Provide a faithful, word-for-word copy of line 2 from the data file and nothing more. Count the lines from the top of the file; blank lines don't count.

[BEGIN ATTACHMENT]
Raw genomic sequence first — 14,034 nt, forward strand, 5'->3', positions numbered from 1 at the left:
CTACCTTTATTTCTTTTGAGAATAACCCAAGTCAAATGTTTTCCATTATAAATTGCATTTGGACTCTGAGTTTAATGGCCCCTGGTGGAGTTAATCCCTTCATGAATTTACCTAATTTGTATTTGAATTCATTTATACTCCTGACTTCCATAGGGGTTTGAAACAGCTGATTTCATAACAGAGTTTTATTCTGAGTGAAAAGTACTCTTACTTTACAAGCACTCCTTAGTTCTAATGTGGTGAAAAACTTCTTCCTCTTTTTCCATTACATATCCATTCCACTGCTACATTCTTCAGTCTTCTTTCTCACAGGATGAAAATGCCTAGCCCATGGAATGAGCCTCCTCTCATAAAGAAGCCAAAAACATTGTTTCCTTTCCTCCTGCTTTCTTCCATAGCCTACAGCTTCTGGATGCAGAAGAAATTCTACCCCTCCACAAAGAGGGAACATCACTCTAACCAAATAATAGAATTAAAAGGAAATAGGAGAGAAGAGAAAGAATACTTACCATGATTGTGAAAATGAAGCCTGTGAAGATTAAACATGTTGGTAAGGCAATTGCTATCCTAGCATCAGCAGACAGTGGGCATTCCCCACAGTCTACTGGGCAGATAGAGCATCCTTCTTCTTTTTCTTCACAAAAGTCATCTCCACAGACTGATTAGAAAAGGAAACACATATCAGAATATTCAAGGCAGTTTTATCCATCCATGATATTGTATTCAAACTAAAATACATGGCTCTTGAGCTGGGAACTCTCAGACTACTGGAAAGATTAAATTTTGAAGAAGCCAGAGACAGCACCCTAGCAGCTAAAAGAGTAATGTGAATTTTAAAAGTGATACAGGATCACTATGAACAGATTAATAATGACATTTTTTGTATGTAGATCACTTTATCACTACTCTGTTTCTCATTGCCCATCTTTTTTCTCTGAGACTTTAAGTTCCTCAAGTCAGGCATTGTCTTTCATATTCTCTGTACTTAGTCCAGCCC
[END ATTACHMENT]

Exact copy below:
CTACCTTTATTTCTTTTGAGAATAACCCAAGTCAAATGTTTTCCATTATAAATTGCATTTGGACTCTGAGTTTAATGGCCCCTGGTGGAGTTAATCCCTTCATGAATTTACCTAATTTGTATTTGAATTCATTTATACTCCTGACTTCCATAGGGGTTTGAAACAGCTGATTTCATAACAGAGTTTTATTCTGAGTGAAAAGTACTCTTACTTTACAAGCACTCCTTAGTTCTAATGTGGTGAAAAACTTCTTCCTCTTTTTCCATTACATATCCATTCCACTGCTACATTCTTCAGTCTTCTTTCTCACAGGATGAAAATGCCTAGCCCATGGAATGAGCCTCCTCTCATAAAGAAGCCAAAAACATTGTTTCCTTTCCTCCTGCTTTCTTCCATAGCCTACAGCTTCTGGATGCAGAAGAAATTCTACCCCTCCACAAAGAGGGAACATCACTCTAACCAAATAATAGAATTAAAAGGAAATAGGAGAGAAGAGAAAGAATACTTACCATGATTGTGAAAATGAAGCCTGTGAAGATTAAACATGTTGGTAAGGCAATTGCTATCCTAGCATCAGCAGACAGTGGGCATTCCCCACAGTCTACTGGGCAGATAGAGCATCCTTCTTCTTTTTCTTCACAAAAGTCATCTCCACAGACTGATTAGAAAAGGAAACACATATCAGAATATTCAAGGCAGTTTTATCCATCCATGATATTGTATTCAAACTAAAATACATGGCTCTTGAGCTGGGAACTCTCAGACTACTGGAAAGATTAAATTTTGAAGAAGCCAGAGACAGCACCCTAGCAGCTAAAAGAGTAATGTGAATTTTAAAAGTGATACAGGATCACTATGAACAGATTAATAATGACATTTTTTGTATGTAGATCACTTTATCACTACTCTGTTTCTCATTGCCCATCTTTTTTCTCTGAGACTTTAAGTTCCTCAAGTCAGGCATTGTCTTTCATATTCTCTGTACTTAGTCCAGCCC